Kurt Volker, the former United States Representative for Ukraine negotiations, will testify Tuesday afternoon on the third day of public hearings in the House Intelligence Committee as part of the impeachment inquiry into President Donald Trump.
Volker’s October 3 closed-door testimony has been the most beneficial to Trump’s defense. Rep. Mark Meadows (R-NC), who was present for Volker’s testimony, said soon after that his comments “exonerated” Trump.
Volker excited Democrats when he resigned from his post in September after being mentioned in connection with what they allege was an effort to use U.S. aid as leverage to pressure Ukraine to investigate former Vice President Joe Biden, a potential rival to Trump in the 2020 election.
However, Volker told a closed-door hearing last month that he had simply resigned because he could not continue his role in the shadow of the allegations — but not because the allegations were true.
In fact, he said that President Trump never wanted Ukraine to “dig up dirt” on Biden, and never mentioned the 2020 elections.
He also testified that Ukraine did not believe there had been a “quid pro quo” and that the Ukrainians were never aware that U.S. aid had been held up internally.
“I was never asked to do anything that I thought was wrong” by the president, he testified.
Volker was critical of the hold on U.S. aid to Ukraine. Separately, he was also skeptical of the idea of asking Ukraine to conduct investigations into interference in the 2016 election, and into Hunter Biden’s dealings with Burisma. He testified that he advised Ukraine not to interfere in U.S. politics.
However, he also understood President Trump’s concerns about perceptions that Ukraine had opposed him in 2016, and that it was still corrupt. He also thought U.S. Ambassador to the European Union Gordon Sondland — one of the more controversial figures in the drama — was acting out of good motives and “took a strong interest” in having the E.U. do more for Ukraine.
Volker also praised Trump for giving Ukraine defensive weapons — something that President Barack Obama had not done.
In sum, Volker — a career diplomat praised by his colleagues, including former Ambassador Marie Yovanovitch in last Friday’s public hearing — comes across a conscientious public servant, doing his best to reconcile competing demands within the administration, in pursuit of the objective of helping Ukraine stand up to Russian aggression.
Key Democrat Talking Points
1. Democrats will hammer the point that Volker was very critical of the actions of President Trump’s personal lawyer, former New York City Mayor Rudy Giuliani, in Ukraine. Volker provided texts that show U.S. officials, and Giuliani, asking for investigations into Burisma and the 2016 election in exchange for a meeting with Trump.
- What Democrats don’t want you to know: Volker testified that he did not think it was “improper” to contact Giuliani, since he was seen as a useful conduit to the president. He also testified that he “made clear to the Ukrainians on a number of occasions that Mayor Gjuliani is a private citizen and the President’s personal lawyer and that he does not represent the United States Government.” He believed Giuliani had been poorly informed — for example, about Ambassador Marie Yovanovitch — but that he was acting on his own. He also said that he understood the president’s concerns about Yovanovitch, if he believed reports about her to be true.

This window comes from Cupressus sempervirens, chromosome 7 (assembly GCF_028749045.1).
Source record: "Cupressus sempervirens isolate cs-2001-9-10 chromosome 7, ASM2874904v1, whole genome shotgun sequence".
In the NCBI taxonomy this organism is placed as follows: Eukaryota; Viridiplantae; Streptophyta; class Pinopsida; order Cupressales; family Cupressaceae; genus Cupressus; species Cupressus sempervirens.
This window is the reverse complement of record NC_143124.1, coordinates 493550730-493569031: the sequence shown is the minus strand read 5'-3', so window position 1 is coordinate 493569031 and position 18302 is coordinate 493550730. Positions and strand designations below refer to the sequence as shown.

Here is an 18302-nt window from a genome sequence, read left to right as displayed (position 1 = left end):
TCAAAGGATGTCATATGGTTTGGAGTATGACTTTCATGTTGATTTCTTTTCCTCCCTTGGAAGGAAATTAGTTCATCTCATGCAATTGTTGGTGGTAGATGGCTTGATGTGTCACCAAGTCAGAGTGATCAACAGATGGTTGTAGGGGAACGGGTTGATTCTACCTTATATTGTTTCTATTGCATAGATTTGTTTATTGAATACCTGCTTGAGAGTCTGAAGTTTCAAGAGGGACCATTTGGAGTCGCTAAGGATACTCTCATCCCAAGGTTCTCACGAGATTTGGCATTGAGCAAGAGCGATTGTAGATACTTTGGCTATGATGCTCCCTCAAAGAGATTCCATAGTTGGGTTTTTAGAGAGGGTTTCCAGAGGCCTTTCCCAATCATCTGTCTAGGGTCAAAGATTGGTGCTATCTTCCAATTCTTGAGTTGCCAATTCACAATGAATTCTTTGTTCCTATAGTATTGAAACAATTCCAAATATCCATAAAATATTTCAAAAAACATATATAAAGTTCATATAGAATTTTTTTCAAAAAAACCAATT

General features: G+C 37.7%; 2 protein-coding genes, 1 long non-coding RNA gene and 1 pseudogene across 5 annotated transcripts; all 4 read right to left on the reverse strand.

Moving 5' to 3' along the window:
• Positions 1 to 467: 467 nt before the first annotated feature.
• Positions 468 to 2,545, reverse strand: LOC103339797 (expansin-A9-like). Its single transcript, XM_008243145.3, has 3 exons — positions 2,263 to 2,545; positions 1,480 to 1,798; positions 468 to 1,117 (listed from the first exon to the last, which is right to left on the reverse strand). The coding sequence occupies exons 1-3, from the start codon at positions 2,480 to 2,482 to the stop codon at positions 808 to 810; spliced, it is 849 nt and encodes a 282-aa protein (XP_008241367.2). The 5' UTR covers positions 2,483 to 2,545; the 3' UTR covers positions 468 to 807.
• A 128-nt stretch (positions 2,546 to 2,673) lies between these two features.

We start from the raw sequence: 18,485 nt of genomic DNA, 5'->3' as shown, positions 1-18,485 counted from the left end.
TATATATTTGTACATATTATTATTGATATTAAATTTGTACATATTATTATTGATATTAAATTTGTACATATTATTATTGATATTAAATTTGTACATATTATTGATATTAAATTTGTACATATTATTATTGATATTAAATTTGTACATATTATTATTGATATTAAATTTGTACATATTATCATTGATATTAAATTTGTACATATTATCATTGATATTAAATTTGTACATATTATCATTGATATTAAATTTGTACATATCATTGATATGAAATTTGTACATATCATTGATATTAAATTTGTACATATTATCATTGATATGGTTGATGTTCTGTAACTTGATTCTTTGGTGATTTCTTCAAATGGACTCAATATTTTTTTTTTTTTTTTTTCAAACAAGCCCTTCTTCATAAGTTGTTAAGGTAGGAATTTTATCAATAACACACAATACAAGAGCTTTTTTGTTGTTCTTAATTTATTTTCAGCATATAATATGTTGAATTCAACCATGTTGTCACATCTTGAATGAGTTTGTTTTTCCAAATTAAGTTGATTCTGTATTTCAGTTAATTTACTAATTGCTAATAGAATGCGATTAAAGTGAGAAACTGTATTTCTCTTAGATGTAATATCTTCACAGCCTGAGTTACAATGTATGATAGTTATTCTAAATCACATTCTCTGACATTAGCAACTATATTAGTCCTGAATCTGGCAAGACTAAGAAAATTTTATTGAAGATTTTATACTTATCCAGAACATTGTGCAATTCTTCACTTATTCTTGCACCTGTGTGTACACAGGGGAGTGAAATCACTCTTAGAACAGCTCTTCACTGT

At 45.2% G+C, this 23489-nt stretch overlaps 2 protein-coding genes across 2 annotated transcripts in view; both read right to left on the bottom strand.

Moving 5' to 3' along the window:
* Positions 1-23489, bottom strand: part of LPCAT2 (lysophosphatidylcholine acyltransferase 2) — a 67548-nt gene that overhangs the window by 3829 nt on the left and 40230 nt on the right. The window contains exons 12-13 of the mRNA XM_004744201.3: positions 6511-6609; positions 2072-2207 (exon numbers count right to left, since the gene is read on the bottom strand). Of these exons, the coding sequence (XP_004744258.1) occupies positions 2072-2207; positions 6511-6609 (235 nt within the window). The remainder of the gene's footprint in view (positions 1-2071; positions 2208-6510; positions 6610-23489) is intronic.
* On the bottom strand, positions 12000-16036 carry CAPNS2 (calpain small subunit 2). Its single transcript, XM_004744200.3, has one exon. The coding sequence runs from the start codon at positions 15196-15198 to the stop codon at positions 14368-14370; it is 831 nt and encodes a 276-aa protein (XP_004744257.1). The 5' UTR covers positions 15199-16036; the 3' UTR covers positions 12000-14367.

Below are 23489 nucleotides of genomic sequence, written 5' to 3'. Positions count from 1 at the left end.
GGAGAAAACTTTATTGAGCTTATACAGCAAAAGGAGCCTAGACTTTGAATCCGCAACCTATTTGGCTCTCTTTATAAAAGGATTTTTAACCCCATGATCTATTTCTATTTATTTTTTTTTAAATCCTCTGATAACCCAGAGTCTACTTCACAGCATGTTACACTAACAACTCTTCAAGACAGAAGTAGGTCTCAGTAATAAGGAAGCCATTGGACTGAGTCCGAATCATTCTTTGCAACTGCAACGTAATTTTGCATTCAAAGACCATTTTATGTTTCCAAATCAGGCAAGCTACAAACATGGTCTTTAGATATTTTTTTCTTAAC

2. Democrats will focus on Volker’s testimony that Giuliani wanted the Ukrainian government to issue a statement that mentioned they were investigating Burisma and the 2016 election — not just fighting corruption in general.
- What Democrats don’t want you to know: Volker rejected the idea that Trump had asked Ukraine to “dig up dirt” or “manufacture” information on the Bidens: “I think there’s a difference between the manufacture or dig up dirt versus finding out did anything happen in the 2016 campaign or did anything happen with Burisma I think — or even if he’s asking them to investigate the Bidens, it js to find out what facts there may be rather than to manufacture something.” He also said Trump was mainly interested in the 2016 election interference — and that there was never any mention of the 2020 presidential election in his discussions with Ukraine. He also observed that when Trump asked Zelensky to investigate in their phone call, he also referred him to Attorney General William Barr: “It was at least saying, you know, work in an official, legal channel.” He added that Trump had a “deep-rooted, skeptical view of Ukraine” that went back long before 2019.
3. Democrats will focus on text messages in which Sondland emphasized that President Trump “really wants the deliverable,” i.e. the investigations, suggesting that there was a quid pro quo imposed on the Ukrainians.
- What Democrats don’t want you to know: Volker testified that President Trump never withheld or delayed a meeting with Zelensky until Ukraine committed to an investigation. He also said that the U.S. held no “leverage” over Ukraine in the discussion of U.S. aid, because the Ukrainians had no idea it had been withheld until much later. And he thought the hold on U.S. aid was “not significant” in the long run.
Joel B. Pollak is Senior Editor-at-Large at Breitbart News. He earned an A.B. in Social Studies and Environmental Science and Public Policy from Harvard College, and a J.D. from Harvard Law School. He is a winner of the 2018 Robert Novak Journalism Alumni Fellowship. He is also the co-author of How Trump Won: The Inside Story of a Revolution, which is available from Regnery. Follow him on Twitter at @joelpollak.